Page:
Some science behind the scenes

Geomagnetic fields

The earth itself produces a natural background magnetic field.  It derives from convection in the outer iron rich core, combined with stirring caused by the rotation of the earth, together with the fact that the inner more solid core rotates faster than the outer core.  Earth’s magnetic field is of very low frequency.  It was Tesla who discovered that the resonant frequency of the Earth was approximately 8 hertz (Hz). 

But the magnetic field is not constant, it fluctuates over time. In effect we have a changing magnetic field that varies over time.

We know that the magnetic field varies and fluctuates because there are instruments that have been specifically devised to measure the fluctuations.  A magnetometer is one of the  scientific instruments used to measure the strength and/or direction of the magnetic field.  The earth's magnetic field, because it is so weak, is usually measured in nano Tesla (nT). 1nT = 1 Amp / meter. The terrestrial field varies from around 20,000nT (equator) to 80,000nT (poles).

The causes of fluctuations

The causes of the fluctuations in the earth’s magnetic field are as follows:

  • Geomagnetic storms and space weather –  Geomagnetic storms caused by the sun can result in large variations.  As the solar wind has an effect upon the magnetic field, the field will vary between day and night.   There is a daily variation of around 30nT at mid latitudes and hundreds at the poles. The magnetic field forms the magnetosphere, which deflects particles in the solar wind. The sunward edge of the bow shock is located at about 13 times the radius of the Earth. The collision between the magnetic field and the solar wind forms the Van Allen radiation belts, a pair of concentric, torus-shaped regions of energetic charged particles. When the plasma enters the Earth's atmosphere at the magnetic poles, it forms the aurora.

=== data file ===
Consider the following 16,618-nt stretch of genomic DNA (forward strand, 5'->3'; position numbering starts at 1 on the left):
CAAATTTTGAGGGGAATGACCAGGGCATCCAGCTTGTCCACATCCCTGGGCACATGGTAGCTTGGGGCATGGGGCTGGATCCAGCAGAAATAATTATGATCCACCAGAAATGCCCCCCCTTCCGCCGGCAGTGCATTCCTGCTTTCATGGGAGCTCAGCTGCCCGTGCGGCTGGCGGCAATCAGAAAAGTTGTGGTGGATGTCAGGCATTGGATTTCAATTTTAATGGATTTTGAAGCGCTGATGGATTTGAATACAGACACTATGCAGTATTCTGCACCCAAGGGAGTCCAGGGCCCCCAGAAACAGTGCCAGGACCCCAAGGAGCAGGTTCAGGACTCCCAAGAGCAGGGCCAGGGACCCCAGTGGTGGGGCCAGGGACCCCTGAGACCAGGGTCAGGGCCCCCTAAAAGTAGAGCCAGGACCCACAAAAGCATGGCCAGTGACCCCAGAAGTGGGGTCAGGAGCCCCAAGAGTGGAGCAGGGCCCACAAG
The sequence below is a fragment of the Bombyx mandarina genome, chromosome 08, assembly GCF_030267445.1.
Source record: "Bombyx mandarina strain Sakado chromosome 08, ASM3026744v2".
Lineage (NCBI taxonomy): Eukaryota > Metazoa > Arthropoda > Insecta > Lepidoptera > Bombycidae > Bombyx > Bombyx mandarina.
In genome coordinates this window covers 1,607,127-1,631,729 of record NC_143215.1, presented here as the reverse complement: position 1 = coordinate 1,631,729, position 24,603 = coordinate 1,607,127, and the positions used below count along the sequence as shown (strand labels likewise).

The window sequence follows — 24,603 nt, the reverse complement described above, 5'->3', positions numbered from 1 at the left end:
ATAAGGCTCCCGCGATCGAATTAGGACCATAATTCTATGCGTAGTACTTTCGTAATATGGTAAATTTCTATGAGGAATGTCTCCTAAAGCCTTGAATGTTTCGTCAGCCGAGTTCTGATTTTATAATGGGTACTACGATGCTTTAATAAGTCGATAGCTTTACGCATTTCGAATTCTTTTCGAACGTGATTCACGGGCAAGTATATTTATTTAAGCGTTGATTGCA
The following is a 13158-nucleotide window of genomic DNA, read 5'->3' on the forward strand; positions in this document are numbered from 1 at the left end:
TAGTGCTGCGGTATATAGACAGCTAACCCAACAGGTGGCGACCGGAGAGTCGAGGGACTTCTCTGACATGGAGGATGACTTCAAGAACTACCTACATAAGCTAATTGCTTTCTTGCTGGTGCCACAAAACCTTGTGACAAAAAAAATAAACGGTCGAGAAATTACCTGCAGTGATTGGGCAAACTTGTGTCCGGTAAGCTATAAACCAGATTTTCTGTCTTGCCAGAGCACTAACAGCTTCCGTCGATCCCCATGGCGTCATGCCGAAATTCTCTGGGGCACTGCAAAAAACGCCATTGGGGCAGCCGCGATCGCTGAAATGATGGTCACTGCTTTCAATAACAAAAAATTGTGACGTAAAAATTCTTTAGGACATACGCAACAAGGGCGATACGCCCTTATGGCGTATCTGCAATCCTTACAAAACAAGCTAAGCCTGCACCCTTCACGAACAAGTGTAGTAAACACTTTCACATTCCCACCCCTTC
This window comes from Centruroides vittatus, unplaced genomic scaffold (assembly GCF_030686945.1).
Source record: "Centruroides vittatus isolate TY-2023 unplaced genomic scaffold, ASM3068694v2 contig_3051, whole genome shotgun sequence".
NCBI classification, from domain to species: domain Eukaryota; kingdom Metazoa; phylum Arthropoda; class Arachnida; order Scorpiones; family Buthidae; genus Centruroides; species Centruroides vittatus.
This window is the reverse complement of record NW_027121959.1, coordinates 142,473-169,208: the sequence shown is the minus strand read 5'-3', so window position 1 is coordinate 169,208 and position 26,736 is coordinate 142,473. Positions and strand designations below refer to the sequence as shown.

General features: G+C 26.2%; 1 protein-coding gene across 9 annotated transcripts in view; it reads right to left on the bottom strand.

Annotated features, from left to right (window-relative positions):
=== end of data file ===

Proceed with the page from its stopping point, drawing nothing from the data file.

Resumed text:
• Fault lines – it is the moving of fault lines that cause the change.  Earthquakes, volcanoes, fractural splits,  seismic swarms, and other earth movement can all create changes.  There are millions if not trillions of both large and smaller fault lines over all the world, a great network of criss-crossed lines that generate a change in magnetic field when the faults slip.  There is thus the potential, at any time, in numerous places on earth, to experience a change in magnetic field caused by slippage in the fault or movement in the earth’s surface.  The movement does not have to be ‘felt’, it can be very minor.
  • Man-made rock fracturing - rocks under explosive impact  and man-made blasting of the earth can cause changes to the magnetic field of the earth.
  • Geomagnetic 'hot spots' – which are either sources of magnetic fluctuations in their own right or become so when exposed to abnormal geomagnetic storms.  These hot spots are usually places where metals are found close to the earth’s surface and can be caused by meteorite impact

In effect, there is a fluctuating magnetic field at various points on the earth that can be natural and permanently fluctuating or that can fluctuate under the influence of solar activity during geomagnetic storms. 

All we need is suitably conductive material and an electric current will be generated.  To repeat, a changing magnetic field will induce an electric current in anything that will conduct it.  Since the fluctuations are low in frequency, the current so produced is also very low frequency.


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